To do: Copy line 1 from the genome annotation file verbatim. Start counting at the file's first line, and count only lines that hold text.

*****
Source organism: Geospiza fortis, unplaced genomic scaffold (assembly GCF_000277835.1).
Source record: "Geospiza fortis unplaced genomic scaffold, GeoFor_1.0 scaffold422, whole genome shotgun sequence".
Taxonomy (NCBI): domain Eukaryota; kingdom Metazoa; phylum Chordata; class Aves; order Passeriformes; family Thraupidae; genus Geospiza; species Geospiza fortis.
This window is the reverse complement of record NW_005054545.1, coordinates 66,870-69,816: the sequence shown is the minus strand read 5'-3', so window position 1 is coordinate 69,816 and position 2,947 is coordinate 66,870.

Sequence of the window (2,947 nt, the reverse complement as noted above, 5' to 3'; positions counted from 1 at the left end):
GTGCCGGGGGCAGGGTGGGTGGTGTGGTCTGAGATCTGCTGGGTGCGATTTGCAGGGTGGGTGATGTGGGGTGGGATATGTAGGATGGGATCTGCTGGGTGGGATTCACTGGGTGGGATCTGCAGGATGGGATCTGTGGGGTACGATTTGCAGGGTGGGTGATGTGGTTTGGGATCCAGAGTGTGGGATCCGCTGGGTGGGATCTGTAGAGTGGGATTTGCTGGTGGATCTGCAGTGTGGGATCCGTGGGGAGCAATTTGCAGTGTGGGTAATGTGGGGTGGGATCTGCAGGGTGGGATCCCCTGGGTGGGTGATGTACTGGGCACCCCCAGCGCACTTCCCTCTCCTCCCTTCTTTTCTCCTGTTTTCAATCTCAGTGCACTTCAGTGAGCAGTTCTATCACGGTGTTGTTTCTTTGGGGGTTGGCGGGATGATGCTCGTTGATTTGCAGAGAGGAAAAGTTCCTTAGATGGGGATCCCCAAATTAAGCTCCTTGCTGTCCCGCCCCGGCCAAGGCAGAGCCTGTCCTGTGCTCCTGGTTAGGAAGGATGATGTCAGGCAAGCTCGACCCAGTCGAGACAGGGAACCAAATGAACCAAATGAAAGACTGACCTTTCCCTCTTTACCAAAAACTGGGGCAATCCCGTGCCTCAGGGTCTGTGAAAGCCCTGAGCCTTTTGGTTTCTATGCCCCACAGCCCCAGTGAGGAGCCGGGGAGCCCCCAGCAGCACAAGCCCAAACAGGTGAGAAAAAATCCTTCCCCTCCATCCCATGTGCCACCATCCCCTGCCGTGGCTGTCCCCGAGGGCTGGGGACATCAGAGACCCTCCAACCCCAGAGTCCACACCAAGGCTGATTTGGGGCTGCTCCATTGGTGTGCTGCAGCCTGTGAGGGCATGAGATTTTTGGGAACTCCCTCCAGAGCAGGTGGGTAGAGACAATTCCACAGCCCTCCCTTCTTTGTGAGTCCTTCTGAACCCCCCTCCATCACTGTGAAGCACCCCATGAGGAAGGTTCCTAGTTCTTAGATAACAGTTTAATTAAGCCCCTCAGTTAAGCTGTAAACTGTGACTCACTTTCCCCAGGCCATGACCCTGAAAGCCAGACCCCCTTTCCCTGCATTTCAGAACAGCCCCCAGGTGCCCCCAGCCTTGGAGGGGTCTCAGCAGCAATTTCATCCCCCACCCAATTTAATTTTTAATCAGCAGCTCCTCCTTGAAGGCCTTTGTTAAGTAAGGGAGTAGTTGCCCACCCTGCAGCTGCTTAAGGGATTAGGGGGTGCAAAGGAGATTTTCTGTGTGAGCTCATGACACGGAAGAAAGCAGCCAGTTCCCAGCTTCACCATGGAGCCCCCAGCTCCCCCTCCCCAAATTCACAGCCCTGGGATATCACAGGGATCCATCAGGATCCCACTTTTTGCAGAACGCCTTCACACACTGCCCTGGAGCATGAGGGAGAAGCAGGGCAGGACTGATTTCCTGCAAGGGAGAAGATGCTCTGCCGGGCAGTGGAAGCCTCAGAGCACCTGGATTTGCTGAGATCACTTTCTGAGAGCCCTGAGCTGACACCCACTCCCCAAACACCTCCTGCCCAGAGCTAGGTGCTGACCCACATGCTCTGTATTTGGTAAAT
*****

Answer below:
Source organism: Geospiza fortis, unplaced genomic scaffold (assembly GCF_000277835.1).